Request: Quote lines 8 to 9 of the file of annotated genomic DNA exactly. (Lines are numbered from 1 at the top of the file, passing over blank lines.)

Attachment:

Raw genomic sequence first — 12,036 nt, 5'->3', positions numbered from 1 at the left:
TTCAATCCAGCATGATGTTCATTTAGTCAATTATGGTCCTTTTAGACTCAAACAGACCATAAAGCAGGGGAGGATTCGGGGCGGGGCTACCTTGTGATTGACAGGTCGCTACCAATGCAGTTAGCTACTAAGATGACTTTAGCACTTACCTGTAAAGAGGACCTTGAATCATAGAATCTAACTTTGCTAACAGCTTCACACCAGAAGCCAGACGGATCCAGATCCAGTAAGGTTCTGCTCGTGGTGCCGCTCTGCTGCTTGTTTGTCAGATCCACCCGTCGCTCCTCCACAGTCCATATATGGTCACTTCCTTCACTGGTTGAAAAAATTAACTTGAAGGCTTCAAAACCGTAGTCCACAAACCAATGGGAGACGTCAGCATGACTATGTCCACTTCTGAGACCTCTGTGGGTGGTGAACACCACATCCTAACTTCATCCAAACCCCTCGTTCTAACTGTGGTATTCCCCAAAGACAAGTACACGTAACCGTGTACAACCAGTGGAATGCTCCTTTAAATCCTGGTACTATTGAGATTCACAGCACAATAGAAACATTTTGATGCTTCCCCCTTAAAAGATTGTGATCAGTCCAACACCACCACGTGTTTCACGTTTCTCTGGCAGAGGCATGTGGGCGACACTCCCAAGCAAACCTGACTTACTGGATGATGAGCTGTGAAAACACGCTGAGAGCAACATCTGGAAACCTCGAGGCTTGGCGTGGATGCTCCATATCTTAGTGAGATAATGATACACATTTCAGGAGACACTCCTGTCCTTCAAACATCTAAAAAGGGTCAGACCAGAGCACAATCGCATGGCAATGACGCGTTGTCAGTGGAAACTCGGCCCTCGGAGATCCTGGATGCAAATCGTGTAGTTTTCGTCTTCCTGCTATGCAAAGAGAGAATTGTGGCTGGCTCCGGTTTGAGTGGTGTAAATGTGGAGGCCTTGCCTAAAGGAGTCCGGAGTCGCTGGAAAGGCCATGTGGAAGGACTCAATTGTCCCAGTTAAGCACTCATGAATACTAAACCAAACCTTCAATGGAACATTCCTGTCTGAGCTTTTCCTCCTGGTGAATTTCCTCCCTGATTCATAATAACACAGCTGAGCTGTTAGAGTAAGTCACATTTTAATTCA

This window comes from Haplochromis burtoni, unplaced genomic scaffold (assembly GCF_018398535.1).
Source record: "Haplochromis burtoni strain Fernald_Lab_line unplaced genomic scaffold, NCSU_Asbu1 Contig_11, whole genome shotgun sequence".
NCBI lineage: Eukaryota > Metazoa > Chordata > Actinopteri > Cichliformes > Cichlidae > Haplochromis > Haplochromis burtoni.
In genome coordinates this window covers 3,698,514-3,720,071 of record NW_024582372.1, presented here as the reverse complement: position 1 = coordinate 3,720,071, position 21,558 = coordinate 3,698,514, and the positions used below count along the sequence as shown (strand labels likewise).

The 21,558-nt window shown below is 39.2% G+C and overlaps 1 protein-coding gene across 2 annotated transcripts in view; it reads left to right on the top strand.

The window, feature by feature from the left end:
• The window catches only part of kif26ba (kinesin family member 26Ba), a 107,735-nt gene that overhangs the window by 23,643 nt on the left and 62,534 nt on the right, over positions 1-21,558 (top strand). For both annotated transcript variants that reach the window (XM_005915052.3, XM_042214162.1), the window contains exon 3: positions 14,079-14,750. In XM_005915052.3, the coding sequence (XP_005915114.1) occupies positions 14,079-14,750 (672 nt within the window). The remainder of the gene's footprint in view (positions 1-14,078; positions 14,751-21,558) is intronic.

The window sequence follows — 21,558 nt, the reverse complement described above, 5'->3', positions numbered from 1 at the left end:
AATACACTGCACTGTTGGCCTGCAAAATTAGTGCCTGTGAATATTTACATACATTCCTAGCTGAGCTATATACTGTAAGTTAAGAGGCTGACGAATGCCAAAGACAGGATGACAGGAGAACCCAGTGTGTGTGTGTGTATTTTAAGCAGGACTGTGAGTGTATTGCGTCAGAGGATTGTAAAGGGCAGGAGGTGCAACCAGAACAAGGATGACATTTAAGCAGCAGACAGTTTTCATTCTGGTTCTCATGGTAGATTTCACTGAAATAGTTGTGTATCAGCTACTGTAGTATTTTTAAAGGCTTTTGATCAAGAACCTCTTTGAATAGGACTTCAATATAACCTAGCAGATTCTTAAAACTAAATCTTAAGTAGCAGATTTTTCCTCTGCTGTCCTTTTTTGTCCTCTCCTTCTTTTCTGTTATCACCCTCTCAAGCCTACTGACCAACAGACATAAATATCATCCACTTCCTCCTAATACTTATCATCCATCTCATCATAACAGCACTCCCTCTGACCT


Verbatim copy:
The window, feature by feature from the left end:
• The window catches only part of kif26ba (kinesin family member 26Ba), a 107,735-nt gene that overhangs the window by 23,643 nt on the left and 62,534 nt on the right, over positions 1-21,558 (top strand). For both annotated transcript variants that reach the window (XM_005915052.3, XM_042214162.1), the window contains exon 3: positions 14,079-14,750. In XM_005915052.3, the coding sequence (XP_005915114.1) occupies positions 14,079-14,750 (672 nt within the window). The remainder of the gene's footprint in view (positions 1-14,078; positions 14,751-21,558) is intronic.